Analysis: Positives Crowder plays with a vengeance and shows great urgency in his play. He is quick to fill the rush lanes, but will struggle at times to disengage when he does not use his hands to keep blockers off his chest. In pursuit, he has exceptional acceleration to the ball and an explosive jolt on contact. Crowder displays very good body control on the move and the ability to make open-field tackles. He throws his body around recklessly to make the play and shows no fear on the field. He has a good blend of power and aggression, showing fluid moves and quick decision to generally always be in position to make the play. In pass coverage, Crowder is a little a stiff in his hips, but shows an excellent burst and quickness out of his breaks. He is like a safety in short area coverage, as Crowder can easily cover tight ends and running backs to the flats. He is also a solid deep coverage defender who can easily run with receivers in his zone. As a blitzer, he explodes coming off the edge and is very disruptive and productive in the opponent's backfield. He is very active working down the line and moves quickly to get into position to make plays. Rarely will you see him take false steps in zone coverage, staying in control to make proper reads. When Crowder is in motion, it is very difficult for an offensive lineman to block because of his shiftiness. Even when he is blocked, he gets rigid and holds his ground with strength. Crowder will generally use his hands effectively to slip away and makes plays through the blocks. You can see the hip stiffness when he misses some tackles, as he sometimes fails to stop his momentum. He is very effective at filling the rush lanes, demonstrating the power to shed, stack and control at the point of attack. He uses excellent closing speed and sideline-to-sideline range to get upfield quickly and position to make the big play in the backfield. Crowder has a relentless motor and never takes a play off. He shows good urgency working down the line and showed improvement playing in control during the 2004 season. As a freshman, he would get a little too reckless in his play and his momentum would see him overrun the action. He still must do a better job of taking proper angles to the ball. When he fails to position correctly, he will revert to arm tackles and he loses his lower body base in doing this. Crowder also must learn to play at a lower pad level, because when he gets too high in his stance, he can be washed out at the point of attack. As far as playing ability goes, Crowder is obviously the blue chip of the class, but his series of knee injuries and off-field issues will scare off a few teams. Crowder is blessed with incredible field awareness, outstanding speed and natural power, but durability and character issues will certainly come into play before a team makes a decision on whether to draft him. If someone can harness that energy and help him mature, he will be very productive at the next level. Still, with his speed and range, I wonder if he might bring better value as a weak-side linebacker than he can in the middle.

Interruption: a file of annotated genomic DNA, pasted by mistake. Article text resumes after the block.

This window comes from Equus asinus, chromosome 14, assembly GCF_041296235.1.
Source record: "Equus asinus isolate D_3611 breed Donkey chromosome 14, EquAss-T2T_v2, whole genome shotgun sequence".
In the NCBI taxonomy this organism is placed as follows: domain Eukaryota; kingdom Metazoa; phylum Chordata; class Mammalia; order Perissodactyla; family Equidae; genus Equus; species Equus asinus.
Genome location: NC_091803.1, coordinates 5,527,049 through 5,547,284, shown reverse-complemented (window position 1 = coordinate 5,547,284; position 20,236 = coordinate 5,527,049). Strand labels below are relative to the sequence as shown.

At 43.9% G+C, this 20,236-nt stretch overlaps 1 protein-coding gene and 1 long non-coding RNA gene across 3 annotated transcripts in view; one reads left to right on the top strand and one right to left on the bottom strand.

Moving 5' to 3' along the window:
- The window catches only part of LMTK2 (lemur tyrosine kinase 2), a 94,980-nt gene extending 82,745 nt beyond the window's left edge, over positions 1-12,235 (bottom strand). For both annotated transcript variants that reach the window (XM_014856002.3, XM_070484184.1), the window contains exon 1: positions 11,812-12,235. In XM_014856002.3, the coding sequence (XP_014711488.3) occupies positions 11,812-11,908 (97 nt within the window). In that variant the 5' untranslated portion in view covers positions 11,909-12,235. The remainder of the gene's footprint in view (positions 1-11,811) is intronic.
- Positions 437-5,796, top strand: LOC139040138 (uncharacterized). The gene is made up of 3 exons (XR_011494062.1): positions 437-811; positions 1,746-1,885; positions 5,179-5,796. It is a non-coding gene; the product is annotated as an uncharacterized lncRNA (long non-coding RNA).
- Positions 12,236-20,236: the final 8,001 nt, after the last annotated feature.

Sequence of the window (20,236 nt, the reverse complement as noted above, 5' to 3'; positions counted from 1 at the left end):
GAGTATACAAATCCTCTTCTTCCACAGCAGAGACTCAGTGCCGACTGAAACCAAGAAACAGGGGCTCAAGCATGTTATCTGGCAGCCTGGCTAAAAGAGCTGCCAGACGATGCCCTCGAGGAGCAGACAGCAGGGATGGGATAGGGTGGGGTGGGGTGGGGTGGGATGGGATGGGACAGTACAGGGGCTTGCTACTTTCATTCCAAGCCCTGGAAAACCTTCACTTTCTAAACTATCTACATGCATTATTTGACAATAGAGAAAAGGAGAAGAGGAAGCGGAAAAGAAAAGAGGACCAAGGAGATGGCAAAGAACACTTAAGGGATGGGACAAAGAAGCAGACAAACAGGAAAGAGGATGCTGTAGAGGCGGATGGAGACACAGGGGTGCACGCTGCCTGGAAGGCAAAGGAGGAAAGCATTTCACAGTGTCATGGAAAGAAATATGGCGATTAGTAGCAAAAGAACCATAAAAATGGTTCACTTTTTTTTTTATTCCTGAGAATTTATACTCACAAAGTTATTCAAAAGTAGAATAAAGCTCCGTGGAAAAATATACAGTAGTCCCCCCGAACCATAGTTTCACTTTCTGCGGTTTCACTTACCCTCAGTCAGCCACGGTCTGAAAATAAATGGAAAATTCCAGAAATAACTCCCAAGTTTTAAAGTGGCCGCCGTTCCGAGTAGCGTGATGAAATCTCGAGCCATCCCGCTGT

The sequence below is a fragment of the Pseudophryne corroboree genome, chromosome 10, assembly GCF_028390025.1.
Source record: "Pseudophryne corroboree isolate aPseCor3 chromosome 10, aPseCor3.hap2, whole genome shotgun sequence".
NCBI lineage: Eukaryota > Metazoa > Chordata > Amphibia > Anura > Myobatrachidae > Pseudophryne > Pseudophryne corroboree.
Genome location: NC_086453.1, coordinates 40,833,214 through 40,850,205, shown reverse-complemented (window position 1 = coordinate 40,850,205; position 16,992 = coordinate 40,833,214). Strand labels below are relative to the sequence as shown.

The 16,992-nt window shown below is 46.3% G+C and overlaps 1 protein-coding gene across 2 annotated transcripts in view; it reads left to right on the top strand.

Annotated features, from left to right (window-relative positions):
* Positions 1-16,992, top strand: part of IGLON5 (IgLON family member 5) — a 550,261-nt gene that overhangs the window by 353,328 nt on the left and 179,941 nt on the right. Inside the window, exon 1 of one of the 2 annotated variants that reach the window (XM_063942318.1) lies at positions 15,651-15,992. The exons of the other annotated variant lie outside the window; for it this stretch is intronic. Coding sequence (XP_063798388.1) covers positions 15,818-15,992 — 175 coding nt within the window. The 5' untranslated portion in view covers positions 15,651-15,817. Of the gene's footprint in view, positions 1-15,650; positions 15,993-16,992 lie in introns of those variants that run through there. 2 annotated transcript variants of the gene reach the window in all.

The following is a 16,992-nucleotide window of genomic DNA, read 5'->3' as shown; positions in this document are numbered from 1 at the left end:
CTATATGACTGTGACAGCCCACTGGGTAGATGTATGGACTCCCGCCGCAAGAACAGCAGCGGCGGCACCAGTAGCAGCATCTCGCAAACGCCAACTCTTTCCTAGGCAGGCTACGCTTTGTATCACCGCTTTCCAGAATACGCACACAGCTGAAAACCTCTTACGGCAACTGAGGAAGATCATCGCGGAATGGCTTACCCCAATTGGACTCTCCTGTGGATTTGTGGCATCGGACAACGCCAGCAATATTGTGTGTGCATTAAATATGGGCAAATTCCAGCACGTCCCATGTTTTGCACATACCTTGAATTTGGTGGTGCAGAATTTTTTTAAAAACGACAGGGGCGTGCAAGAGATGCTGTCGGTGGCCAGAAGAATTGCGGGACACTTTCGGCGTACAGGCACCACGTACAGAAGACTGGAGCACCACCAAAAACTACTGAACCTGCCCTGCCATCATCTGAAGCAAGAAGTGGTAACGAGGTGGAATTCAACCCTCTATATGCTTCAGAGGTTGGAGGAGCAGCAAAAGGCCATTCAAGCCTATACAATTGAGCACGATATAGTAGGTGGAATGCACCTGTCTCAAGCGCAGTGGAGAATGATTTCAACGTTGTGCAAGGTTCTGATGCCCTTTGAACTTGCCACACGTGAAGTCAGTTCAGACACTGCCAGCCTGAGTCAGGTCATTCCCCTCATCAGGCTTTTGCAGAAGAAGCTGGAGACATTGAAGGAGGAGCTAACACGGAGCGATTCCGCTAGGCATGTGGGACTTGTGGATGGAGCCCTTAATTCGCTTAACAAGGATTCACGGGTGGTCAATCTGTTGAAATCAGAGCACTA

Agility tests: 4.62 in the 40-yard dash...360-pound bench press...580-pound squat...343-pound power clean...34-inch vertical jump...33 -inch arm length...9 -inch hands.
High school: Attended North Springs (Atlanta, Ga.) High, playing football for coach Kevin Whitley...A highly regarded linebacker, he garnered prep All-American recognition from Super Prep and that publication ranked him among the nation's top thirty linebackers. ... All-American pick by Prep Star and that publication ranked him among the Southeast's top 10 linebackers. ... Recorded 114 tackles in 2001 with 7.5 sacks while also rushing for over 800 yards as a senior. ... Named one of the top four linebackers in the state of Georgia by Atlanta Journal-Constitution. ... Named to the AJC's Super 11. ...Team MVP in 2001. ... Member of the National Honor Society.
Personal: Social and Behavioral Sciences major. ... Son of Randy Crowder, an All-American defensive tackle at Penn State (1971-73) who played in the NFL for the Miami Dolphins (1974-76) and Tampa Bay Buccaneers (1978-80) before spending two seasons as an assistant coach back at Penn State. ... Mother is Pauline Pope. ... Born Randolph Crowder Crowder on 12/02/83 in State College, Pennsylvania. ... Resides in Atlanta, Georgia.
Information provided by NFLDraftscout.com, powered by The Sports Xchange
Figured for sure he would be a late first rounder.
I think people have massive questions about his durability (knee) and his off the field antics.